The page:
Most HR professionals in the private sector are aware of the risks presented by non-compliance with the overtime and minimum wage requirements of the federal Fair Labor Standards Act ("FLSA") and its state law companion, the Pennsylvania Minimum Wage Act ("PMWA"). Since 1974, the FLSA's requirements have applied to virtually all state and local government employees and most federal employees, too.
A recent decision in the case of Morrow v. County of Montgomery illustrates this point. In Morrow, a class of correctional officers at the Montgomery County Correctional Facility filed a class action lawsuit against the County in the United States District Court for the Eastern District of Pennsylvania, alleging that they were not compensated for time spent working before and after their scheduled shifts. The plaintiffs in Morrow sought damages under both the FLSA and PMWA. On January 31, 2014, the Court issued a decision that (1) dismissed the plaintiffs' PMWA claims, but (2) granted the plaintiffs' motion to conditionally certify a collective action based on their claims under the FLSA. After noting that no court has directly ruled on the applicability of the PMWA to government entities, the Court concluded that government entities were not covered by the PMWA and dismissed the plaintiffs' state law claims. However, the Court also held that plaintiffs met their initial burden of showing that the proposed class members were similarly situated and conditionally certified the class for purposes of an FLSA collective action. Thus, the class-based FLSA claims for unpaid overtime will move forward.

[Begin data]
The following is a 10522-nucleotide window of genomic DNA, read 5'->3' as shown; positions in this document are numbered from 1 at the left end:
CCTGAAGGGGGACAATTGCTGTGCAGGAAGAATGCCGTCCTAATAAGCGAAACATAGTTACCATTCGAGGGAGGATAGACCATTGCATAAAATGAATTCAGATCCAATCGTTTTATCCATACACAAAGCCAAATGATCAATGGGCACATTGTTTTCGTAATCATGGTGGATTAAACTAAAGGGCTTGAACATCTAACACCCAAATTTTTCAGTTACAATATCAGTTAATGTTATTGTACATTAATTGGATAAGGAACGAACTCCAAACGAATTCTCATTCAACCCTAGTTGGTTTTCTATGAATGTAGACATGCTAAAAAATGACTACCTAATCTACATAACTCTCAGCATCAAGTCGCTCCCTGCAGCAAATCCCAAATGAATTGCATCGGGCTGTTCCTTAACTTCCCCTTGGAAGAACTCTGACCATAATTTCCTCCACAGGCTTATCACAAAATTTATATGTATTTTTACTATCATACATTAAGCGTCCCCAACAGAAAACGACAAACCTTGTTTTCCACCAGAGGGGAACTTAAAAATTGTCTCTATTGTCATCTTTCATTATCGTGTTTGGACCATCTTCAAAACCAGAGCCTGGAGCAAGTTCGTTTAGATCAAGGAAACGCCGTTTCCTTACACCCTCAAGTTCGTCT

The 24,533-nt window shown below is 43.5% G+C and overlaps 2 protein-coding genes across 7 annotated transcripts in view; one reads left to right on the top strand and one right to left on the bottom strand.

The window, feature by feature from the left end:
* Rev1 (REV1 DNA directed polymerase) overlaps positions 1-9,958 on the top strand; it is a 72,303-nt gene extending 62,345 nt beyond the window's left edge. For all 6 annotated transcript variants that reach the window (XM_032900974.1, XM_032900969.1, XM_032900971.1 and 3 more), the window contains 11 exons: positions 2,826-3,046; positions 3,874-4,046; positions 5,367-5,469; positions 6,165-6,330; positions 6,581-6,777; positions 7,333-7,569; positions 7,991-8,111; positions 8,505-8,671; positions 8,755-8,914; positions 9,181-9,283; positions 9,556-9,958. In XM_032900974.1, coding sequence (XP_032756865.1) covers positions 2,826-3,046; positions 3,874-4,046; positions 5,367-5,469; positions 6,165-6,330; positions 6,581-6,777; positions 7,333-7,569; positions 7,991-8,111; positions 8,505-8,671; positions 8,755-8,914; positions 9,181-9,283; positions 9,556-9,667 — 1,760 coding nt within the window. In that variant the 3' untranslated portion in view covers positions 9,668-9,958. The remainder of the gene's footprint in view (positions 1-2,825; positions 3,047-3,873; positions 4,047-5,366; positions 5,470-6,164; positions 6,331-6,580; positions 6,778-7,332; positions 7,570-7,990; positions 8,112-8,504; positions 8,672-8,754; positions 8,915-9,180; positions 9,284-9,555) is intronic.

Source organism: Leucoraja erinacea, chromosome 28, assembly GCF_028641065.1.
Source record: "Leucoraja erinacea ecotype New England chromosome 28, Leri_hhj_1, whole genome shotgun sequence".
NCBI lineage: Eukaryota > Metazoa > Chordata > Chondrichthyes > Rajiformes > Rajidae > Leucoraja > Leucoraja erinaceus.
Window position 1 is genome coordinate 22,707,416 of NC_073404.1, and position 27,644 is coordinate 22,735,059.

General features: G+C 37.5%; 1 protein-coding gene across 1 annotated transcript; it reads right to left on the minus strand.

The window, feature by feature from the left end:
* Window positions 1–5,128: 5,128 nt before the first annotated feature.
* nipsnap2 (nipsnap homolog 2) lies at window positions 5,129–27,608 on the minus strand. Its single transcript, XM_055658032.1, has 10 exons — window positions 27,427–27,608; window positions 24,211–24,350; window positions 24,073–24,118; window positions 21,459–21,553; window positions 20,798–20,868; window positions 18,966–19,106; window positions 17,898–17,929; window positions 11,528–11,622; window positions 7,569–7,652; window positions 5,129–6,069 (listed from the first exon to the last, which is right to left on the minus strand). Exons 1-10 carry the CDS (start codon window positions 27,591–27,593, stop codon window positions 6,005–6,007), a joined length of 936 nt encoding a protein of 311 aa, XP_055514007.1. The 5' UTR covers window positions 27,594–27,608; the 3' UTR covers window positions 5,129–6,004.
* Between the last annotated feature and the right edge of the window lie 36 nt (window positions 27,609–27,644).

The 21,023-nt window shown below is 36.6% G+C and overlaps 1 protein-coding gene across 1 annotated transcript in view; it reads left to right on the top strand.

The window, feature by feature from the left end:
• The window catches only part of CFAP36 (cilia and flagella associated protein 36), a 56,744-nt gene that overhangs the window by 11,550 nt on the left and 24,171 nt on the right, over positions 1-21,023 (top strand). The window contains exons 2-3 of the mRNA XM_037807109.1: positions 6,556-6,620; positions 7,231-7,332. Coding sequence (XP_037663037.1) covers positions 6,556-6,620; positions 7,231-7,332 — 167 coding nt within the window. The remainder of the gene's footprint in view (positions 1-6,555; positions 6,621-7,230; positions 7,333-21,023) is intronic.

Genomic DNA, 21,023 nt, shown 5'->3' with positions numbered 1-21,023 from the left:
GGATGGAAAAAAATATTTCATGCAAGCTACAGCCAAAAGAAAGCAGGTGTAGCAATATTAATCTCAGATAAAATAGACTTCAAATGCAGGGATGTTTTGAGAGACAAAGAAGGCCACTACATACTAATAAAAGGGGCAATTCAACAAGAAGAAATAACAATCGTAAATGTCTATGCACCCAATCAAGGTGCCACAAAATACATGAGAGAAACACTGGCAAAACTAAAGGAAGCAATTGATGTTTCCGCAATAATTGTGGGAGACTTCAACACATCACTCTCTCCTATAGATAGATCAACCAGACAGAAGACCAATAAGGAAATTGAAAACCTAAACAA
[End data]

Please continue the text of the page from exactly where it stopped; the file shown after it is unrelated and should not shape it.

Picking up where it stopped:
The Court's holding in Morrow that the PMWA does not apply to government entities is certainly useful for public sector employers. That said, the remainder of the decision confirmed that, with a few limited exceptions, the FLSA applies to government entities in the same manner that it applies to private sector employers. Public sector employers face the same risks and threats of class-based litigation under the FLSA that have vexed the private sector for years. As such, it is important for all employers, public and private alike, to work to ensure compliance with the FLSA.